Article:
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When Things Go Wrong Because of an Idiot

WIP

I’ve had this plot going on for two years now, and all I’ve managed to do is draw it.

Here’s a writing attempt.

THE DELAY OF THE BLUEBERRY PIE

If the two Bumstone sisters were considered the “wicked witches” in the land of Pharder, then we wouldn’t have much of a story.  For witches, the sisters were failures- they wouldn’t even be a cause for the witch hysteria in Salem.  Their poisoned fruits looked rotten, so no one ever thought of buying them- even the pigs refused to eat them! Their scrawny, orange cat knocked the only spell book they owned into a cauldron of sleeping draught, and their monolith-of-a-house hideout was a good giveaway, being a landmark for a fork in the main road, dead center in front of the Dead Bark Forest, within unreachable distances of the Village Town and the Plumtip’s Castle.

If the two Bumstone sisters were considered the “wicked witches” in the land of Pharder, then we wouldn’t have much of a story.  But for literature’s sake, we do have a story.  The Bumstone sisters have at least done one successful evil deed- the kidnapping of the Village Town baker’s daughter.  If Thugam and Harlon Bumstone had not run out of supplies for the week, they would not have even gone to the Village Town- the jouney was far, further than what it took to walk to the Plumtip’s Castle which was in the opposite direction.  But alas, they also wanted blueberry pie.

The Village Town was called, well, Village Town, because it was what it was- a village and a town, as the Plumtips were too lazy to think of anywhere else to throw their people. The witches were no strangers to this place, but the place was strange for the witches.  The small, overpopulated piece of land was where all the commoners were- from the peasants to the merchants, to the bartenders and sneaky harlots, to the bankers, apothecaries, freak-shows, and, of course, the jobless.

On the afternoon they arrived in the Village Town, the people were celebrating the birth of the baker’s daughter.  As it seemed, the baker and his wife had always wanted a baby girl, and their wish was granted, (although there were a lot of speculation about who the father was.)  The baker had his darling daughter in her crib for the whole Village Town to see within his bakery, just beside him behind his counter window.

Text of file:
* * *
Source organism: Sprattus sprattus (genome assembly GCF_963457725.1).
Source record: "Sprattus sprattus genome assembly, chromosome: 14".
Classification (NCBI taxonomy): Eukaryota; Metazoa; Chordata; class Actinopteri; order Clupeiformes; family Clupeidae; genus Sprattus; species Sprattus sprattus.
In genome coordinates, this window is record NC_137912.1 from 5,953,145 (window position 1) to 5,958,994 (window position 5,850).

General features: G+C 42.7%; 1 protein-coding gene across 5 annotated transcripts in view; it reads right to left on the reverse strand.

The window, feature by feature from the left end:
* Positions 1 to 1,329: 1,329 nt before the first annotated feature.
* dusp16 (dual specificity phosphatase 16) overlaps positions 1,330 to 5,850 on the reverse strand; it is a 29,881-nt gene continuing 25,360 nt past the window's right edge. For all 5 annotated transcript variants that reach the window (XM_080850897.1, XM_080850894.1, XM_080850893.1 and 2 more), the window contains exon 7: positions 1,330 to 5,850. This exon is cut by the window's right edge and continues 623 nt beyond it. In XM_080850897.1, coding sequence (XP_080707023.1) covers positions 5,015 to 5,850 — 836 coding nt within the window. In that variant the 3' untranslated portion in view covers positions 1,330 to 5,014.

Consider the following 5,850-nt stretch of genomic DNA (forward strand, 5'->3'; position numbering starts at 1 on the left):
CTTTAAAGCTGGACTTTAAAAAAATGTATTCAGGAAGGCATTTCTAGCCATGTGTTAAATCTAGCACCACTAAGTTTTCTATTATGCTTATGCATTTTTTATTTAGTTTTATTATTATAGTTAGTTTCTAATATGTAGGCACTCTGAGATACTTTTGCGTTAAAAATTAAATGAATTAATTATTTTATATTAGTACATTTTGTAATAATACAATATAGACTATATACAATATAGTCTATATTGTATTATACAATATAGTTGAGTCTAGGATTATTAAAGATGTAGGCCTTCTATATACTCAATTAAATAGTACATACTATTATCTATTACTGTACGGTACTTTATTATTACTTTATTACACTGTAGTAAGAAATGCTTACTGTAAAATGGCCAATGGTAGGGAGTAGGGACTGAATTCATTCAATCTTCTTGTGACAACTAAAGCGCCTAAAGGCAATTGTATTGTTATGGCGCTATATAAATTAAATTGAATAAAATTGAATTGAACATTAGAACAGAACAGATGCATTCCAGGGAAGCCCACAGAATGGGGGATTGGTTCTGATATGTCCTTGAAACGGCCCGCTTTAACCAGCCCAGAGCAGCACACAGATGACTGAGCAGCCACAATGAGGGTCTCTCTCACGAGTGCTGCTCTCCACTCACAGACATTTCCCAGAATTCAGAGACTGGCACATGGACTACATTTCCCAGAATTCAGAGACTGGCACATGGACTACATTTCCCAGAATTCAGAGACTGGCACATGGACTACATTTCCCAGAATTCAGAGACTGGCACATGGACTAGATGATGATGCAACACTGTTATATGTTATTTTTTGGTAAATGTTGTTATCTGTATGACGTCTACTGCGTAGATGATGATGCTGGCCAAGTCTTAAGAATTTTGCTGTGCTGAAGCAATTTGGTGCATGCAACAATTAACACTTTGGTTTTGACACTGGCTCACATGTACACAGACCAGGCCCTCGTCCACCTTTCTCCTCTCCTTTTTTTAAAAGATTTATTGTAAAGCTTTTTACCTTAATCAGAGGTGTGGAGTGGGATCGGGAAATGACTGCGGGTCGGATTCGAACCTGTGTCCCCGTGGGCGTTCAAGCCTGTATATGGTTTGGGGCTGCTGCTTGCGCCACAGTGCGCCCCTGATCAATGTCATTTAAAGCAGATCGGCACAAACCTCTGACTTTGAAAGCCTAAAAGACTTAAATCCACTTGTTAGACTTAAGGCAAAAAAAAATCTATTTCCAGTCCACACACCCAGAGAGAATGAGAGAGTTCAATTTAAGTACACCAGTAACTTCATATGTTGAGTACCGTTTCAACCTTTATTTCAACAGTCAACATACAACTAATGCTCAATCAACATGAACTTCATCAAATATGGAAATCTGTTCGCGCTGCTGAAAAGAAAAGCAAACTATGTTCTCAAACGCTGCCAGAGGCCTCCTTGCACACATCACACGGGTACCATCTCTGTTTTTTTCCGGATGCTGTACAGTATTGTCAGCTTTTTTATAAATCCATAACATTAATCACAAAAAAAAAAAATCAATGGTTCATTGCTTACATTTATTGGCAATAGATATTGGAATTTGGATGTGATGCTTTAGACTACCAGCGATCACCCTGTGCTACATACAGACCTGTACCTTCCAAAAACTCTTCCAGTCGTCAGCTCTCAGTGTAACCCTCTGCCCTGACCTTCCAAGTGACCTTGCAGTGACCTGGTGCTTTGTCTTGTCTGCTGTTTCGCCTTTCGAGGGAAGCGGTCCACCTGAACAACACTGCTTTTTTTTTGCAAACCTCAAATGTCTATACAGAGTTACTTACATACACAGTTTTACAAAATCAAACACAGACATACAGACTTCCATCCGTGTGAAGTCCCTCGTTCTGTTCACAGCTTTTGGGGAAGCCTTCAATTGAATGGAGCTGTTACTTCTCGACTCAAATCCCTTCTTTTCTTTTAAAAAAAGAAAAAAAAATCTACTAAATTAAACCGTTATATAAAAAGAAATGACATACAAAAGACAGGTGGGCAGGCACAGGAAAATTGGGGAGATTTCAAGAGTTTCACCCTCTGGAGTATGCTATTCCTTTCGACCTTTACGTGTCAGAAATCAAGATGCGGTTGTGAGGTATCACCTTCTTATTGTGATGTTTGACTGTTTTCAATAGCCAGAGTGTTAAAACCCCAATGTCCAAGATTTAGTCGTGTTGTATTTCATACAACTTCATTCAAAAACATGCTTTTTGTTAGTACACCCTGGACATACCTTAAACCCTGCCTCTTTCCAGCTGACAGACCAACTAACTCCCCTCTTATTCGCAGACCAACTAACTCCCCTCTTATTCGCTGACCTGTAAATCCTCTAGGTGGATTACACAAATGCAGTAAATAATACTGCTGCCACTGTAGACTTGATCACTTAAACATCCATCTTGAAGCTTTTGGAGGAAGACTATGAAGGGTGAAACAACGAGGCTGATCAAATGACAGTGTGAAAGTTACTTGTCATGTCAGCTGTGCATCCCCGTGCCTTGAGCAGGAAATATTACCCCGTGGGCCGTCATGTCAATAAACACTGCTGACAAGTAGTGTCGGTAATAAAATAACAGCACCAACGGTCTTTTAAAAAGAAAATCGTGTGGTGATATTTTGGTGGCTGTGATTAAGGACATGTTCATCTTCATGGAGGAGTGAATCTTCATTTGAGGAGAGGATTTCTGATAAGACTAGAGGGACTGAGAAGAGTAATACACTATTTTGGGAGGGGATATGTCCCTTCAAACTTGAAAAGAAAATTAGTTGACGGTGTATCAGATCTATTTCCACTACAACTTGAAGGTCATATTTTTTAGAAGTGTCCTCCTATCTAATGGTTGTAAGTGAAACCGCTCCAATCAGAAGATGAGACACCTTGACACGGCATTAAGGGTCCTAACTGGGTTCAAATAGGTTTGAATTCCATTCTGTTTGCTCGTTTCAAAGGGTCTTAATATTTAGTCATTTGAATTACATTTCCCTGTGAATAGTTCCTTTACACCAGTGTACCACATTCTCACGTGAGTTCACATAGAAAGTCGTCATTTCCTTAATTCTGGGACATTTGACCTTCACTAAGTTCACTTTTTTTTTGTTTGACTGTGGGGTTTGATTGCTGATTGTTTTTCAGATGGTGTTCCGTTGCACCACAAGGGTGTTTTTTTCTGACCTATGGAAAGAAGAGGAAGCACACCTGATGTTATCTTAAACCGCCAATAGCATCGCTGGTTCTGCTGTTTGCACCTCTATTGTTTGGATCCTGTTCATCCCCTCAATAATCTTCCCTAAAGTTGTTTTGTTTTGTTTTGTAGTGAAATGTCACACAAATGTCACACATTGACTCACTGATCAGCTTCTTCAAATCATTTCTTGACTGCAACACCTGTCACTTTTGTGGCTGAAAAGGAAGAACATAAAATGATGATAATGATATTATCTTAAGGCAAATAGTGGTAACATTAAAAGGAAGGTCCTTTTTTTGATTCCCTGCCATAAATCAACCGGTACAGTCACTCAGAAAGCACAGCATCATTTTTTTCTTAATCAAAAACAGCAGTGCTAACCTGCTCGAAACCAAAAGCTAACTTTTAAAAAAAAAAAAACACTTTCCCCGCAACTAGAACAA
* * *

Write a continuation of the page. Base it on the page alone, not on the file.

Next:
All of this annoyed the Bumstone sisters- and the fact that the baker had run out of blueberry pie did not help. As the baker went behind shop to bake one for the sisters, who were in all honesty no threat to anyone in Village Town yet, Harlom went behind the counter and played with the baker’s daughter.

“Oh Thuga, I want to keep her!” whined Harlom.

Thuga chuckled “Well, sister, we are witches,” and grabbed a loaf of bread. With the most unnatural sight, Thuga held the loaf in her arms like a baby and cooed at it.

It started crying.

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Thuga and Harlom Bumstone walked out of the bakery with their blueberry pie and what looked to be a loaf of bread inside a shopping bag.  To think that the baker would ask two witches if he would like his daughter in paper or plastic- in all its irony, it was funny for the witches and this did as well made up for waiting for their blueberry pie.  All smiles, they prepare to walk.

Now on the way home, they met a couple of people.

There was a boy named Jack who brought his cow to the town area of Village Town, hoping to score a few gold pieces in order to appease his brother’s gambling problem.  Unluckily for the poor boy, he had come across the Bumstone sisters who swindled him for his cow in exchange for a can of beans that was said to never run empty. This had solved the curious problem for the baby’s milk, and caused an unpleasant beating on the poor boy’s behalf once his mother found out.

“Oh sister, what shall we name her?” said Harlom, trying to get a peek at the sleeping infant inside the bag.

Thuga, frustrated, pinched Harlom, who in return let out a piggish squeal.
“Be patient, Harlom! People will get suspicious.”

“Suspicious of what?” said an eerie, familiar voice from behind them. It was the apothecary, Sluckpiuw.

“Yeah, Thuga. Suspicious of what?” joined in the very clueless, pathetic, yet demanding stupidity of Harlom.

“It’s just that…” thought Thuga, trying to think on her feet, “I think people will get suspicious that we had run out of supplies again. Wouldn’t want people to think we’re brewing up another failure, now would we?” she finished with a nervous chuckle.

“Ah, I… see,” said Sluckpiuw with an acknowledging bob of the head.  He gestured for the sisters to follow him into his meticulous shop.  “What can I do for you ladies today?”

Now Sluckpiuw was only one of Village Town’s many apothecaries,  but he was the most known.  Stepping into his little shop, one would notice shelves and shelves of jars that held entirely different things. For some people, imagining this little place would mean images of creepy, sinister, glowing jars carelessly strewn about on each shelf- but it is exactly the opposite.  Sluckpiuw was diagnosed with a mild case of OCD, so all the creepy, sinister, glowing jars were in a straight line on each shelf, all facing one direction, exactly two and a third of an inch apart from one another.  In these jars lay the potential of the little girl that these witches kidnapped.

Stepping out of the apothecary’s shop, Thuga once again pinched Harlom and walked on, leaving her sister to trail after her, carrying the several roots, parts, solutions, brews and innards they bought from Sluckpiuw.